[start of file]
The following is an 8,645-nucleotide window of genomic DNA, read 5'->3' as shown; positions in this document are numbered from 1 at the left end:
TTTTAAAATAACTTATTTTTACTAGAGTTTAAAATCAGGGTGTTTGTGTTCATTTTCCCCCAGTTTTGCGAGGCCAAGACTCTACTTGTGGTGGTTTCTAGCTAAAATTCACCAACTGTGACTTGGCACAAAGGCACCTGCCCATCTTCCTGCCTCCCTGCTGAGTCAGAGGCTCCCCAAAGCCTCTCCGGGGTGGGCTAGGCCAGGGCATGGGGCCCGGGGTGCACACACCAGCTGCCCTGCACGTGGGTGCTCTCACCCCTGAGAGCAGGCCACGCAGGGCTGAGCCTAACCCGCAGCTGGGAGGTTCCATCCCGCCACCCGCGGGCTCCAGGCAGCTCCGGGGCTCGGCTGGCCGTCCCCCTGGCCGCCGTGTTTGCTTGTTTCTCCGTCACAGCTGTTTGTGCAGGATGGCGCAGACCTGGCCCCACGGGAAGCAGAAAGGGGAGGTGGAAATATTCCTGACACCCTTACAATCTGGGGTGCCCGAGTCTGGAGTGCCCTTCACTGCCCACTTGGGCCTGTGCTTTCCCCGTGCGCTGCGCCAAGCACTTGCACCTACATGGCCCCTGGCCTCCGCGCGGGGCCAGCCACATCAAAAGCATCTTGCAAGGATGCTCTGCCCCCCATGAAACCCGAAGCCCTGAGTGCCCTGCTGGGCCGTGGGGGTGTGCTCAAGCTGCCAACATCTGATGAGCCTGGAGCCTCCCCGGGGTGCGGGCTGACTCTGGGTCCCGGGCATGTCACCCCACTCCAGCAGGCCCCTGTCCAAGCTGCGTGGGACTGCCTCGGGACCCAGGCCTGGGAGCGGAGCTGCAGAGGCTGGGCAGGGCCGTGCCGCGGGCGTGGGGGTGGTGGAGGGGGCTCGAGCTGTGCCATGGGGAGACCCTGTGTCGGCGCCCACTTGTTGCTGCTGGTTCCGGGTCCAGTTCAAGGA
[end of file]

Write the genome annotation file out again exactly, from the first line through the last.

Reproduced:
The following is an 8,645-nucleotide window of genomic DNA, read 5'->3' as shown; positions in this document are numbered from 1 at the left end:
TTTTAAAATAACTTATTTTTACTAGAGTTTAAAATCAGGGTGTTTGTGTTCATTTTCCCCCAGTTTTGCGAGGCCAAGACTCTACTTGTGGTGGTTTCTAGCTAAAATTCACCAACTGTGACTTGGCACAAAGGCACCTGCCCATCTTCCTGCCTCCCTGCTGAGTCAGAGGCTCCCCAAAGCCTCTCCGGGGTGGGCTAGGCCAGGGCATGGGGCCCGGGGTGCACACACCAGCTGCCCTGCACGTGGGTGCTCTCACCCCTGAGAGCAGGCCACGCAGGGCTGAGCCTAACCCGCAGCTGGGAGGTTCCATCCCGCCACCCGCGGGCTCCAGGCAGCTCCGGGGCTCGGCTGGCCGTCCCCCTGGCCGCCGTGTTTGCTTGTTTCTCCGTCACAGCTGTTTGTGCAGGATGGCGCAGACCTGGCCCCACGGGAAGCAGAAAGGGGAGGTGGAAATATTCCTGACACCCTTACAATCTGGGGTGCCCGAGTCTGGAGTGCCCTTCACTGCCCACTTGGGCCTGTGCTTTCCCCGTGCGCTGCGCCAAGCACTTGCACCTACATGGCCCCTGGCCTCCGCGCGGGGCCAGCCACATCAAAAGCATCTTGCAAGGATGCTCTGCCCCCCATGAAACCCGAAGCCCTGAGTGCCCTGCTGGGCCGTGGGGGTGTGCTCAAGCTGCCAACATCTGATGAGCCTGGAGCCTCCCCGGGGTGCGGGCTGACTCTGGGTCCCGGGCATGTCACCCCACTCCAGCAGGCCCCTGTCCAAGCTGCGTGGGACTGCCTCGGGACCCAGGCCTGGGAGCGGAGCTGCAGAGGCTGGGCAGGGCCGTGCCGCGGGCGTGGGGGTGGTGGAGGGGGCTCGAGCTGTGCCATGGGGAGACCCTGTGTCGGCGCCCACTTGTTGCTGCTGGTTCCGGGTCCAGTTCAAGGA